Only I wish it was just 18 pounds for me to lose instead of 40+. It's like I'm not even me. So sad...

Anyway, I'm so glad you're going to be writing at MWC! I read your first post and it was, unsurprisingly, wonderful.

Okay. I guess I'd better go now.

Hugs to you!
lahdeedah said…
Hey throwslikeagirl,

You writelikeapro!I'm loving your posts on Mothers with Cancer. Happy to be there with you.


I'll say it again: You make me laugh and you make me think. You make me a better man.

And a rather large man, at the moment. I'm super short, so my 20 pounds is like 40 on someone with a bit more height.

You think that you're going to "get through" cancer and that your life will return to "normal." Then you realize you have all these little lingering (and new!) maladies that confirm the fact that normal is long gone.

But in this new normal, I have found people like you. And that makes me happy.

Love you!
SweetAnnee said…
Just stopping by to say hello..and hope you are well!!
love ya girl.
lahdeedah said…
Hey Deena!

I was going to email you today. I was over at your blog yesterday briefly and had to smile at the lovely photos. Of course, bald is Ok! Especially when you're dang gorgeous :) Thinking of you, and happy you're done with chemo and onto the more pleasant leg of the trip. Love you.
lahdeedah said…
Hey Deena!

I was going to email you today. I was over at your blog yesterday briefly and had to smile at the lovely photos. Of course, bald is Ok! Especially when you're dang gorgeous :) Thinking of you, and happy you're done with chemo and onto the more pleasant leg of the trip. Love you.
SweetAnnee said…
those girls..are too big!!

Popular posts from this blog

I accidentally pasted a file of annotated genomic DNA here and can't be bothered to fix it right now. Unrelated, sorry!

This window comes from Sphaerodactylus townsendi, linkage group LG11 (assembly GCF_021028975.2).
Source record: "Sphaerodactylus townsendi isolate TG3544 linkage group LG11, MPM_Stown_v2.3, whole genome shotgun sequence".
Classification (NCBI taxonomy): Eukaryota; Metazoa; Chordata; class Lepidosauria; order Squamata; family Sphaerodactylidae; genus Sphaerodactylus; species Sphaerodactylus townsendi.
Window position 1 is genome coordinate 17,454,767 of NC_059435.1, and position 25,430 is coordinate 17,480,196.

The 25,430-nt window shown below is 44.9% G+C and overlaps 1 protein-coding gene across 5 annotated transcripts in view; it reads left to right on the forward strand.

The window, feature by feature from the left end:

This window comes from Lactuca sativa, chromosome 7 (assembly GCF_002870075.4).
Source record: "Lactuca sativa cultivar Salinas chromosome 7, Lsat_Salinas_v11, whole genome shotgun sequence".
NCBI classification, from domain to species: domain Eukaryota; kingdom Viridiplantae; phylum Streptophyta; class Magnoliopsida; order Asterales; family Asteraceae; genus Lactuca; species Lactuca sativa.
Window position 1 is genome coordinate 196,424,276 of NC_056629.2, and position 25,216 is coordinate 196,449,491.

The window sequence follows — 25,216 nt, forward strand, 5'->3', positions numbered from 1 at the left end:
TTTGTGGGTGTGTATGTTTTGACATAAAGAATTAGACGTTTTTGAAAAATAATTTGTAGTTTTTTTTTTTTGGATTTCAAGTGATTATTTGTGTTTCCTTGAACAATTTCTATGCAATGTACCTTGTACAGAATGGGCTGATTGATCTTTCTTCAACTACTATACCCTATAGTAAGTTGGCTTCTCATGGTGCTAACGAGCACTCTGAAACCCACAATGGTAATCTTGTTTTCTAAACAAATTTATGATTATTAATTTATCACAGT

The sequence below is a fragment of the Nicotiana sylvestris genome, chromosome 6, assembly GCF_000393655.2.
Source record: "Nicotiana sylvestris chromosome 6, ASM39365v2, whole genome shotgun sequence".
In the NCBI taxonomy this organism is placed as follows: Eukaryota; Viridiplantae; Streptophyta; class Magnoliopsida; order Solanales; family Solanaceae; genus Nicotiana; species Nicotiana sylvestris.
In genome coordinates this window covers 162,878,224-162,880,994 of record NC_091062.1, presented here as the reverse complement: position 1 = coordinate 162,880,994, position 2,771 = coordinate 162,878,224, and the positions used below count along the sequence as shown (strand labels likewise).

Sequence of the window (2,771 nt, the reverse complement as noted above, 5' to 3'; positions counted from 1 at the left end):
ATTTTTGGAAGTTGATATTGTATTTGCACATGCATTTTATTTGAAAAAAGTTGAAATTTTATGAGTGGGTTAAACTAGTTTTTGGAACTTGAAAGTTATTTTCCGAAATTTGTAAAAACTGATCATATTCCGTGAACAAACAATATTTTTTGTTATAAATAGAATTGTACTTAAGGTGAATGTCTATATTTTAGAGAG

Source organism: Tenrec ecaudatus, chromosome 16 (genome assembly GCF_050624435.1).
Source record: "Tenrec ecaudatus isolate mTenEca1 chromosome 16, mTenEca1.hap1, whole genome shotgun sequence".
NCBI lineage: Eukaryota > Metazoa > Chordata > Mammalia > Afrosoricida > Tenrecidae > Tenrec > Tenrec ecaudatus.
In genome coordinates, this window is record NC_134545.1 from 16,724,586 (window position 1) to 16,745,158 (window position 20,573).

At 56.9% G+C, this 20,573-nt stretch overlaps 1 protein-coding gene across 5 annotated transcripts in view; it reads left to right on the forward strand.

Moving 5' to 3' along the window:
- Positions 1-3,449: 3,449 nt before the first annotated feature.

Roots: Part III

"The great gift of family life is to be intimately acquainted with people you might never even introduce yourself to, had life not done it for you." ~Kendall Hailey, The Day I Became an Autodidact

(Confession: I found this quote this morning on Quote Garden. I had to Google Kendall Hailey. And I had no idea what the word autodidact meant until I located it on

I met Ocho on Many of you probably have never had a Match date, so let me describe for you a few that I experienced:

Tom smelled myseriously of Clorox bleach and wore a fanny pack. I might have been able to handle the fumes (hey, it's a turn-on that a guy can clean his house, right?), but the strain of imagining what was in the fanny pack (Handi-wipes? Anti-bacterial gel? Latex gloves?) was more than I could bear.

Bob, who was as tall as a 4th grader, over the course of two hours and a plate of fettucine alfredo asked me 20 times if I was bothered by the fact that he was so short. Answer: No…


I love my daughter.

Last night we went to Cheesecake Factory in Palo Alto and sat at usual table by the window. We ordered our usual stuff and did our usual thing: which is to make each other laugh.

Katie downloaded the "Fatbooth" App to my iPhone and took a picture of herself that she then "fatified." Then she texted it to my fiance, Kevin, who was down in Anaheim with his son. "Look who's excited to be at Cheesecake Factory!" she wrote underneath her morbidly obese photo.

I laughed until I cried.

I have always loved Katie. I loved her when she was little: From the second she opened her newborn blue eyes and excitedly took in the world around her, to watching her drive her Smurf car--naked--in a continual loop around the kitchen and family room, to pedaling her in a Burley at Sun River Oregon, to holding her in a backpack at Costco while she whacked my head, to watching her wrap her "abba" or blanket around her neck at Tahoe to stay warm.

And …

Obon for Mrs. Edwards

I'm sitting here in my cubicle, watching the cars drive by; watching our IT manager brave the rain in a noble attempt to get some winter exercise.

And I marvel at the ordinariness of their driving and walking. I wonder how, knowing that Elizabeth Edwards died from breast cancer yesterday and that millions of women will die from the same disease, they can drive and walk with what seems like pure oblivion.

I wondered the same thing, when as a mom who had just returned to full-time work two months prior, I listened on the phone at work to my radiologist gently tell me that my ultrasound/biopsy revealed the fact that I had 10 lumps in my right breast. "Infiltrating lobular cancer," she said. Not, "Infiltrating lobular carcinoma." I listened as I stood in the corner of the stairwell by the elevator. I listened as I watched someone drop a pat of butter on the carpeted floor as they walked back to their cubicle with their lunch. I listened as I watched the receptionist…